Like a cheeky homage to Rick James and the late, great High Priest of Pop, Prince, this delectably filthy, sexually charged track with its nasty, funk-drenched bass line, couldn't have found a more flawless messenger than former Azari & III member Fritz Helder. As the radiant, gender-fluid artist sings, "you better work your shit out", this album highlight becomes an anthem for all those who refuse to bow down to BS. Without any accompanying visuals, the track is electro-funk perfection, but the video, with its ruby-red, penile glitter canon, kicks the whole thing up a notch.

9. Touch Sensitive - “Veronica”

The neon-streaked days of roller rinks and turtlenecks, leg warmers and popped polo collars have come and gone, but you wouldn't think so listening to Michael "Touch Sensitive" Di Francesco's dazzling debut Visions. The Sydney-based DJ/producer's long-awaited LP and its lead single "Lay Down", which shot to the top of the Hype Machine charts, are as retro-gazing as they are distinctly modern, with nods to everything from nu disco to slo-mo house.

Featuring a sample lifted from 90s DJ and producer Paul Johnson's "So Much (So Much Mix)," the New Jack-kissed "Veronica" owns the dance floor. While the conversational interplay between the sexed-up couple is anything but profound, there is no denying its charms, however laughably awkward. While not everything on Visions is as instantly arresting, it is a testament to Di Francesco's talents that everything old sounds so damn fresh again.

8. Gourmet - “Delicious”

Neither Gourmet's defiantly eccentric, nine-track debut Cashmere, nor its subsequent singles, "There You Go" or "Yellow" gave any indication that the South African purveyor of "spaghetti pop" would drop one of the year's sassiest club tracks, but there you have it. The Cape Town-based artist, part of oil-slick, independent label 1991's diminutive roster, flagrantly disregards expectation on his latest outing, channeling the Scissor Sisters at their most gloriously bitchy best, Ratchet-era Shamir, and the shimmering dance-pop of UK singer-producer Joe Flory, aka Amateur Best.

With an amusingly detached delivery that rivals Ben Stein's droning roll call in Ferris Bueller's Day Off , he sings "I just want to dance, and fuck, and fly, and try, and fail, and try again…hold up," against a squelchy bass line and stabbing synths. When the percussive noise of what sounds like a triangle dinner bell appears within the mix, one can't help but think that Gourmet is simply winking at his audience, as if to say, "dinner is served."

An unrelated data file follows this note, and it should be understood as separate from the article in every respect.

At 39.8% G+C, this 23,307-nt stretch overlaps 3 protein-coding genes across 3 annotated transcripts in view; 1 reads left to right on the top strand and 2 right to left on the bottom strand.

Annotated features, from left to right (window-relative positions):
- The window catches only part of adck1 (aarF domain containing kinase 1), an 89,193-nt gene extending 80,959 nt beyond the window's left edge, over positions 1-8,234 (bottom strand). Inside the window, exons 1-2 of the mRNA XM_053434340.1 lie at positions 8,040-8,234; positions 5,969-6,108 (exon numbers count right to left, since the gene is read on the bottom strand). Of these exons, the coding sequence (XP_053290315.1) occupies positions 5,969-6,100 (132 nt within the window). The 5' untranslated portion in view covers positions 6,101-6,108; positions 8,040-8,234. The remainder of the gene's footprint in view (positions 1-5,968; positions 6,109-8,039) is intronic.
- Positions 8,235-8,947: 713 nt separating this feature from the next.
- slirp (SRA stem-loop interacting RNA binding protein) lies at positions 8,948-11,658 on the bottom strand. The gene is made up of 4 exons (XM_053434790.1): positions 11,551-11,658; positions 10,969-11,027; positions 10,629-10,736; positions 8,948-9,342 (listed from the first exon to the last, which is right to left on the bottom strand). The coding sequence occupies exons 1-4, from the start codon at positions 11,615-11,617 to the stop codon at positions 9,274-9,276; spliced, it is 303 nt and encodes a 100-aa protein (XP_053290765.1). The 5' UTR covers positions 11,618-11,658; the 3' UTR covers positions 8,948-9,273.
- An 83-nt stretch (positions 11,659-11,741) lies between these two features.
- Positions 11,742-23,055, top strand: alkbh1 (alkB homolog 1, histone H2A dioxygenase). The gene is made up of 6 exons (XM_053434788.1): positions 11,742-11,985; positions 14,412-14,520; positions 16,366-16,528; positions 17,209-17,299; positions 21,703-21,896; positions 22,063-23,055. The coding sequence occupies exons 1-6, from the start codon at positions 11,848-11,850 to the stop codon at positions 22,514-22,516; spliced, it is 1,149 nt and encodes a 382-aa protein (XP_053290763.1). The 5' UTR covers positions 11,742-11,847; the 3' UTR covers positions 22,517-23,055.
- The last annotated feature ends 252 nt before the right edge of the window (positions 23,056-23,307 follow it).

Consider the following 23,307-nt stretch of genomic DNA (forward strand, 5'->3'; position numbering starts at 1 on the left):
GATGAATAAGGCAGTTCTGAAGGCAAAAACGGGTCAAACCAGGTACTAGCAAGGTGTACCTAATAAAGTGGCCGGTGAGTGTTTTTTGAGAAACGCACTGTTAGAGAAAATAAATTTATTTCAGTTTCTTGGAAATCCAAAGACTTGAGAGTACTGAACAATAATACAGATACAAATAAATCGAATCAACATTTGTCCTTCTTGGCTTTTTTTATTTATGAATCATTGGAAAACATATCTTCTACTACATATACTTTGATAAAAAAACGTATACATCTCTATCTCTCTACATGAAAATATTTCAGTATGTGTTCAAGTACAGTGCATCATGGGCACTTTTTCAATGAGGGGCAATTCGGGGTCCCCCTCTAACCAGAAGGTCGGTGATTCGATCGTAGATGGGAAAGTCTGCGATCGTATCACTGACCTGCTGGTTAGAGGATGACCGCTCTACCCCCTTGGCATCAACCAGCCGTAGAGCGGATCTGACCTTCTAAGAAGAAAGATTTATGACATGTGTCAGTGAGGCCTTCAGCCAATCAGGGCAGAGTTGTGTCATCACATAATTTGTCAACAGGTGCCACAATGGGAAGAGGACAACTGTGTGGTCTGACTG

7. Pouvoir Magique - “Chalawan”

Like a psychoactive ayahuasca brew, the intoxicating "shamanic techno" of Parisian duo Pouvoir Magique's LP Disparition, is an exhilarating trip into unfamiliar territory. Formed in November of 2011, "Magic Power" is the musical project of Clément Vincent and Bertrand Cerruti, who over the years, have cleverly merged several millennia of songs from around the world with 21st-century beats and widescreen electro textures. Lest ye be worried, this is anything but Deep Forest.

In the spring of 2013, Pouvoir Magique co-founded the "Mawimbi" collective, a project designed to unite African musical heritage with contemporary soundscapes, and released two EPs. Within days of launching their label Musiques de Sphères, the duo's studio was burglarized and a hard drive with six years of painstakingly curated material had vanished. After tracking down demos they shared with friends before their final stages of completion, Clément and Bertrand reconstructed an album of 12 tracks.

Unfinished though they might be, each song is a marvelous thing to behold. Their stunning 2016 single "Eclipse," with its cinematic video, might have been one of the most immediate songs on the record, but it's the pulsing "Chalawan," with its guttural howls, fluttering flute-like passages, and driving, hypnotic beats that truly mesmerizes.

6. Purple Disco Machine - “Body Funk” & “Devil In Me” (TIE)

Whenever a bevy of guest artists appears on a debut record, it's often best to approach the project with caution. 85% of the time, the collaborative partners either overshadow the proceedings or detract from the vision of the musician whose name is emblazoned across the top of the LP. There are, however, pleasant exceptions to the rule and Tino Piontek's Soulmatic is one of the year's most delightfully cohesive offerings. The Dresden-born Deep Funk innovator, aka Purple Disco Machine, has risen to international status since 2009, releasing one spectacular track and remix after another. It should go without saying that this long-awaited collection, featuring everyone from Kool Keith to Faithless and Boris D'lugosch, is ripe with memorable highlights.

The saucy, soaring "Mistress" shines a spotlight on the stellar pipes of "UK soul hurricane" Hannah Williams. While it might be a crowning moment within the set, its the strutting discofied "Body Funk", and the album's first single, "Devil In Me", that linger long after the record has stopped spinning. The former track with its camptastic fusion of '80s Sylvester gone 1940s military march, and the latter anthem, a soulful stunner that samples the 1968 Stax hit "Private Number", and features the vocal talents of Duane Harden and Joe Killington, feels like an unearthed classic. Without a doubt, the German DJ's debut is one of the best dance records of the year.